Saturday, July 29, 2017

The Aztecs (The Mexica)

Lesson 74 of Volume II of The Mystery of History is all about "The Aztecs (The Mexica)."  We will learn about this culture more extensively when we study Mexico later this year in our Geography curriculum, but this lesson provided us with a good introduction to it.  We also briefly learned about the Mayans in Lesson 16 of this book (which I posted about at http://homeschoolingmom2mags.blogspot.com/2017/03/the-maya.html).  Though these two people groups lived centuries apart (the Maya from 300 B.C. to A.D. 900 and the Aztecs from A.D. 1200 to A.D. 1520), they had very many similarities.
For further reading beyond our text, we read about "The Aztec Empire" on pages 278-279 of The Usborne Encyclopedia of World History.
We love this book!
 On page 279, the Aztec warrior costume with the jaguar skin accessorized with quetzal feathers ...
... reminded us of the Mayan warrior costume with the same elements!  (This picture is from page 181 of the same book.)
In our aforementioned post about the Mayans, we colored a picture of Quetzalcoatl, one of the gods of both of these peoples (printed from page 19 of Hands-On Heritage: Mexico Activity Book by Mary Jo Keller).
Next, we read more about these people on pages 68-71 of National Geographic's Wonders of the Ancient World.
(These pictures are from that article.)
We then read about "Early Mexico" on page 8 of Hands-On Heritage: Mexico Activity Book by Mary Jo Keller ...
 ... and the "Ancient Aztec World" on pages 84-87 of Evan-Moor's History Pockets: Ancient Civilizations book.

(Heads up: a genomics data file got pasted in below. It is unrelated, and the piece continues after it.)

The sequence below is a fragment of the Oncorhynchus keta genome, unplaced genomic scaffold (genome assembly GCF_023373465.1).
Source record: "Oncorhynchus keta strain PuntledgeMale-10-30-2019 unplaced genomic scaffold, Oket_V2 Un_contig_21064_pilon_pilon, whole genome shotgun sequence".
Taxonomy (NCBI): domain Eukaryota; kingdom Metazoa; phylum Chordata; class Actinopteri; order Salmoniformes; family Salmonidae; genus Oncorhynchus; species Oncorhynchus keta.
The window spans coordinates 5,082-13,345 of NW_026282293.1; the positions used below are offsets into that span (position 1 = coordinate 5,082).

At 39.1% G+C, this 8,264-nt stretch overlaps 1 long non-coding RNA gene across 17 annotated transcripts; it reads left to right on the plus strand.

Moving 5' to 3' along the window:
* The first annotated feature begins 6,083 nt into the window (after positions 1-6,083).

It was interesting to learn about the origin of the flag of Mexico.  In the center of the flag is the Mexican coat of arms, featuring an eagle perched on a cactus with a snake in its beak.  There is an interesting legend behind this image.  According to legend, "the Aztec sun god told the ancient wandering Aztecs to end their nomadic lifestyle.  They would find the location for their city when they saw an eagle eating a snake and sitting on a cactus bearing red, heart-shaped fruit.  The Aztecs wandered for more than 150 years looking for the sign.  They finally found the place their god had told them to settle.  It was an island in swampy Lake Texcoco.  They built the magnificent city of Tenochtitlan, which is now Mexico City," the country's capital (Hands-On Heritage, page 6).
We also read about Aztec writing.

After our reading, we completed page 12 of Usborne's Sticker Dressing: Long Ago sticker book, entitled, "The Aztecs."
Looks great, Mags!
We referred back to the Evan-Moor book to learn more about "An Aztec Calendar" (pages 90-92) and to create "A Feather Fan" (page 93), which Aztec nobles would use to cool themselves.  To make ours, we used cardstock in the colors of the quetzal (yellow, green, and red) to cut feathers.  
Glued onto a paper dessert plate along with real feathers of the same colors, we constructed our Aztec fan.  It turned out looking great!
Finally, we looked through Usborne's Mexican Patterns to Color book, at all the beautiful designs attributed to the Mexican people.  (We will work out of this book more when we study Mexico in Geography.)

¡Te veo pronto!

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